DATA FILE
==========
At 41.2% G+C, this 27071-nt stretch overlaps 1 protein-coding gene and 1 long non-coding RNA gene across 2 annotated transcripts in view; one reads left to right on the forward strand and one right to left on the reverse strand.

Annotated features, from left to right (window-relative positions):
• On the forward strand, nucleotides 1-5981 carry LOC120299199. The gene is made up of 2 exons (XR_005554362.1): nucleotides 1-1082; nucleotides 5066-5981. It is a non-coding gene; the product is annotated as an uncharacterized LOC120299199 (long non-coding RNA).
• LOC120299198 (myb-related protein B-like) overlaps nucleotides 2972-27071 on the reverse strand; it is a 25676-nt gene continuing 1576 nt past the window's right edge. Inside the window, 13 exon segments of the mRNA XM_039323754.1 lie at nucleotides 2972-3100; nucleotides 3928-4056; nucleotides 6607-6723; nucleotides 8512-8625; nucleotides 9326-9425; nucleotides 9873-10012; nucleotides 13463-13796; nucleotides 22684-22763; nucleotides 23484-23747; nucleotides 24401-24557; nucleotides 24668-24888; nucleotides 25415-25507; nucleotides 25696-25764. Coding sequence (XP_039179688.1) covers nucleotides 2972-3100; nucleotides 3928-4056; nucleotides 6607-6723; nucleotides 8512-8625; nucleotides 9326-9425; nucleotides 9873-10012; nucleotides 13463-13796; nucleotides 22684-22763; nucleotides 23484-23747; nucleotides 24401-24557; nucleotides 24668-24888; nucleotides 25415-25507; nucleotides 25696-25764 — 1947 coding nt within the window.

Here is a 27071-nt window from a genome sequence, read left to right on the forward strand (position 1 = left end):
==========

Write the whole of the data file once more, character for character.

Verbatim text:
At 41.2% G+C, this 27071-nt stretch overlaps 1 protein-coding gene and 1 long non-coding RNA gene across 2 annotated transcripts in view; one reads left to right on the forward strand and one right to left on the reverse strand.

Annotated features, from left to right (window-relative positions):
• On the forward strand, nucleotides 1-5981 carry LOC120299199. The gene is made up of 2 exons (XR_005554362.1): nucleotides 1-1082; nucleotides 5066-5981. It is a non-coding gene; the product is annotated as an uncharacterized LOC120299199 (long non-coding RNA).
• LOC120299198 (myb-related protein B-like) overlaps nucleotides 2972-27071 on the reverse strand; it is a 25676-nt gene continuing 1576 nt past the window's right edge. Inside the window, 13 exon segments of the mRNA XM_039323754.1 lie at nucleotides 2972-3100; nucleotides 3928-4056; nucleotides 6607-6723; nucleotides 8512-8625; nucleotides 9326-9425; nucleotides 9873-10012; nucleotides 13463-13796; nucleotides 22684-22763; nucleotides 23484-23747; nucleotides 24401-24557; nucleotides 24668-24888; nucleotides 25415-25507; nucleotides 25696-25764. Coding sequence (XP_039179688.1) covers nucleotides 2972-3100; nucleotides 3928-4056; nucleotides 6607-6723; nucleotides 8512-8625; nucleotides 9326-9425; nucleotides 9873-10012; nucleotides 13463-13796; nucleotides 22684-22763; nucleotides 23484-23747; nucleotides 24401-24557; nucleotides 24668-24888; nucleotides 25415-25507; nucleotides 25696-25764 — 1947 coding nt within the window.

Here is a 27071-nt window from a genome sequence, read left to right on the forward strand (position 1 = left end):